What I find most intriguing about Bravo is the impact that he has in T20s. His ability to bowl at different stages of an innings, especially at the death overs is incredible. The Trinidadian is the type of player that can change a game with both bat and ball. However, we cannot fail to mention his fielding brilliance. I celebrate you, champion, keep blazing your trail!

3. The postponement of the NBA games- A powerful statement.

Since the restart of the NBA, the players have continued to bring attention to the Black Lives Matter movement. They have shared their own stories. They continue to wear “Black Lives Matter” T-shirts. They have locked arms and kneeled during the anthem. However, after the latest shooting of an unarmed black man, Jacob Blake, in Kenosha, Wisconsin, the players did the most meaningful thing they could do: they refused to play.

By refusing to play the players made a profound statement. They withheld the only thing many fans and many Americans see when they look at them: their talent. They called on authorities to take accountability for what was taking place. The main question being asked now is, “Will the authorities finally listen to the pleas of these players and create change?”

 

 

 

 

 

 

 

An emotional Chris Paul praised the "huge" work of his NBA colleagues and said he will never forget the meetings that followed the Milwaukee Bucks' strike this week.

The Bucks refused to take the court against the Orlando Magic in Game 5 of their first-round series after the shooting of Jacob Blake.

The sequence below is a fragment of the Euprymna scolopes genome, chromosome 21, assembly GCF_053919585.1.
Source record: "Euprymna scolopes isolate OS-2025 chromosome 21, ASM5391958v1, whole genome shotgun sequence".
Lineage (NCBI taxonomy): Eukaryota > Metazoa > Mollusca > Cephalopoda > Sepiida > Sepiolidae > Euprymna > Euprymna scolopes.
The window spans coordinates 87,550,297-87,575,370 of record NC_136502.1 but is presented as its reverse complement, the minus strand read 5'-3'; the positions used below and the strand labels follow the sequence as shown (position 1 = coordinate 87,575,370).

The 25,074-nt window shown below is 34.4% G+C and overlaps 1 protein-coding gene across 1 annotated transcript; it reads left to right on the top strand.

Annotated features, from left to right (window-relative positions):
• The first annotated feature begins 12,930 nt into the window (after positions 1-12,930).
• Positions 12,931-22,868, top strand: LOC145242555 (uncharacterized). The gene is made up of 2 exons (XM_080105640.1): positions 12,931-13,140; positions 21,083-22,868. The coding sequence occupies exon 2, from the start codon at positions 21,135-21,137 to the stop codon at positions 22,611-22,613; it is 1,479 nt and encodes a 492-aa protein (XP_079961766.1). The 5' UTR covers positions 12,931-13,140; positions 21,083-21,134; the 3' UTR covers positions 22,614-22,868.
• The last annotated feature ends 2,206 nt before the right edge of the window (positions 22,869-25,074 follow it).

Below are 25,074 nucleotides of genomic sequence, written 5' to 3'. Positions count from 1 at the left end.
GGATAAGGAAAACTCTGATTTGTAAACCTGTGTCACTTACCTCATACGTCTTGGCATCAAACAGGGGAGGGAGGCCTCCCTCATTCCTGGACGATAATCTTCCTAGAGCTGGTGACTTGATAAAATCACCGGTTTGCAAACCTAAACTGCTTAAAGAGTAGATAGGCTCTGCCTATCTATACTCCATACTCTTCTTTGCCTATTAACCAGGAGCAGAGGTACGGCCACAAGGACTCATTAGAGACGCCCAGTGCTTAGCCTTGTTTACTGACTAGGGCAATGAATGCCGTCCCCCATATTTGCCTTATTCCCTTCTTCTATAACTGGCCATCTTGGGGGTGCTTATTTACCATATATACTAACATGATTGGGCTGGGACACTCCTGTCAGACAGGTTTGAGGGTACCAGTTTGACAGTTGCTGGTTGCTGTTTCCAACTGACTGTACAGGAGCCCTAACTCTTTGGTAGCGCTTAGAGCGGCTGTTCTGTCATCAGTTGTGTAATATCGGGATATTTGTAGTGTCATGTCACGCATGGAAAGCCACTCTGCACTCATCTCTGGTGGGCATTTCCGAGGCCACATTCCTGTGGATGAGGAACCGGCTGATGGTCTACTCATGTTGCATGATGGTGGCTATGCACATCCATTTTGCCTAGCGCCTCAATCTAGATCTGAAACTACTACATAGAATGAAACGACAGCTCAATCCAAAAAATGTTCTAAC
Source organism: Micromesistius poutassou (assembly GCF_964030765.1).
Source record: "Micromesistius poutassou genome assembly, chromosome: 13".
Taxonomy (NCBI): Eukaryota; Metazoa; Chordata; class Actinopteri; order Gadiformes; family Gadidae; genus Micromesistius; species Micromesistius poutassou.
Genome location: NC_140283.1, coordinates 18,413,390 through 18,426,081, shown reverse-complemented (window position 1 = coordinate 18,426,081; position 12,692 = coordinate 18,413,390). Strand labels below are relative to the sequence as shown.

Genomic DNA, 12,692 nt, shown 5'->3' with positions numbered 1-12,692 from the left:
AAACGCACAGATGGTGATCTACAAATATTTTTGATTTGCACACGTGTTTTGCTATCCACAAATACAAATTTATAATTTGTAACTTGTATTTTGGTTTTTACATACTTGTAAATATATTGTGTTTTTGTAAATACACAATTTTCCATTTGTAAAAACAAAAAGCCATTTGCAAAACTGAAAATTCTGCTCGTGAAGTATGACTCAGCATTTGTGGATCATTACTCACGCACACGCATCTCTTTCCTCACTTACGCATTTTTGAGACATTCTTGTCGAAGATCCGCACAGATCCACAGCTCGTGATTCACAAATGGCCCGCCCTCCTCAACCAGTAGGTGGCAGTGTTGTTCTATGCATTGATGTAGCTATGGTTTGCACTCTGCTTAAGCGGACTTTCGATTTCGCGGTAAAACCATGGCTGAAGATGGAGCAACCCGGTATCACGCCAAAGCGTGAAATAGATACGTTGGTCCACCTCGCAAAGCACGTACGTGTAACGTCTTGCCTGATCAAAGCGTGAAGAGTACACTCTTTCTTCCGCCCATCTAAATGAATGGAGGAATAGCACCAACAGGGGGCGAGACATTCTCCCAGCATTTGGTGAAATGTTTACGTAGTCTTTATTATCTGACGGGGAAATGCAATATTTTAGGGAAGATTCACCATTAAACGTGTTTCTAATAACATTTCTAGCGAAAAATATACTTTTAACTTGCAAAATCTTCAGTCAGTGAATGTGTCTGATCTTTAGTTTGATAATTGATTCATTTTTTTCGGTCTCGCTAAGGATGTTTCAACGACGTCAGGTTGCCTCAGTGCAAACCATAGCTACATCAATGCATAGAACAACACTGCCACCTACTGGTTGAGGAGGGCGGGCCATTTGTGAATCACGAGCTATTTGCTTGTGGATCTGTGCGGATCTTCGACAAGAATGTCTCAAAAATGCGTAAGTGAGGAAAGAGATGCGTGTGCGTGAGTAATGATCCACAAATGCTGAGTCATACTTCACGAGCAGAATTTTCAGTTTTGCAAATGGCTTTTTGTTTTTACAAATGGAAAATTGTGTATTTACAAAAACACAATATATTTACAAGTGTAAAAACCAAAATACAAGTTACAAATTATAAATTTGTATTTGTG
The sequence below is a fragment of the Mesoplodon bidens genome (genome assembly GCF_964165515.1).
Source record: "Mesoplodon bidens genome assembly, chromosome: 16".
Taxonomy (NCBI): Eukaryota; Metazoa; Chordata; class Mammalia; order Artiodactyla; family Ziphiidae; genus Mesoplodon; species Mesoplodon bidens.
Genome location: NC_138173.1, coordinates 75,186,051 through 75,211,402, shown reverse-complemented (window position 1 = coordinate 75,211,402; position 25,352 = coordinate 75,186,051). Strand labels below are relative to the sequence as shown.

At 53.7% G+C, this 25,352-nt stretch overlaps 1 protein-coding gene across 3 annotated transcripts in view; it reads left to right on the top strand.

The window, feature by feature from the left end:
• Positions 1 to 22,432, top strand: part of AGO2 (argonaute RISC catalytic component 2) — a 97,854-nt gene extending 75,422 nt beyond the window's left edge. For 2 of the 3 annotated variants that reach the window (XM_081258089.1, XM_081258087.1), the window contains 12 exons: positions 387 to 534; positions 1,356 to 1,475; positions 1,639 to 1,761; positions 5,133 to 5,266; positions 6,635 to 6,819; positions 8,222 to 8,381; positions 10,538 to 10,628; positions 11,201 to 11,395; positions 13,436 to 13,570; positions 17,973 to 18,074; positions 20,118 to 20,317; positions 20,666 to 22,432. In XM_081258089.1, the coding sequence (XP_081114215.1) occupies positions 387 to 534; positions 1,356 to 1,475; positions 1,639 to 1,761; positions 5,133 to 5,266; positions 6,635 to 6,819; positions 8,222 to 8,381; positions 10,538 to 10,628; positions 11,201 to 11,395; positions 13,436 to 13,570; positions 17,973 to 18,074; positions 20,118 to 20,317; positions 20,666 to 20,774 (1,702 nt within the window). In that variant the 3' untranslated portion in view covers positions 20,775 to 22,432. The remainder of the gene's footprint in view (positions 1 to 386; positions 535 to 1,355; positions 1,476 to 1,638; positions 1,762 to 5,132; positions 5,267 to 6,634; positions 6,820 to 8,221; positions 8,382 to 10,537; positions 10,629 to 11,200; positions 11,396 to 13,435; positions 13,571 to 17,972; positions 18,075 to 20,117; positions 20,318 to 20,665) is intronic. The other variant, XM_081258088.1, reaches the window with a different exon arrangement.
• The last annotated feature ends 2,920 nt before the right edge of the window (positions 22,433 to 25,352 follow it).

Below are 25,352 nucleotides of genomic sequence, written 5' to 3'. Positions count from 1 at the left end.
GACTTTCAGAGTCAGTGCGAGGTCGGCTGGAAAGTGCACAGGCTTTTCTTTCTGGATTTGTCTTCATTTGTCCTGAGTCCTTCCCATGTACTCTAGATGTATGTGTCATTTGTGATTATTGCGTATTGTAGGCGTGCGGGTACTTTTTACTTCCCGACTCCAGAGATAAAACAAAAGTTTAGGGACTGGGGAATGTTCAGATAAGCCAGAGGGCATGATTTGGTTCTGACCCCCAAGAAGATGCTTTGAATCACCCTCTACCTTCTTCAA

Blake, a black man, was repeatedly shot in the back by police in the team's home state of Wisconsin.

The incident prompted the latest in a series of demonstrations against police brutality and racial inequality, with all playoff games on Wednesday and Thursday subsequently postponed.

A return to action was agreed for Saturday but only after the 13 teams present in Orlando held lengthy meetings to discuss a route forward.

Resumption plans came with commitments from the league that placed a particular emphasis upon enabling voter participation in the 2020 general election this November.

Oklahoma City Thunder point guard Paul had a key role, as the NBPA president, and told the media of his pride at the meetings while again describing his pain.

"Fifteen years in this league and I've never seen a thing like it," Paul said. "Honestly.

"I wasn't the oldest one in the room - I think Udonis Haslem was - but the voices that were heard, I'll never forget it, I'll never forget it.

"For a lot of us, you get a chance to read and see pictures of the Cleveland Summit, those who came before us, the Muhammad Alis, the Jim Browns, the Kareem Abdul-Jabbars, and how powerful they were.

"We're not saying that we're that, but what we're doing in our league right now is huge.

"I think for the young guys in our league, they get a chance to see how guys are really coming together and speaking and see real change, real action.

"Because guys are tired. Like, I mean, tired. When I say 'tired,' we're not physically tired, we're just tired of seeing the same thing over and over again, right?

"I was blessed and fortunate enough to talk to Jacob Blake's father - he was in my home state of Winston-Salem for a while - and it's emotional, especially when you're a black man.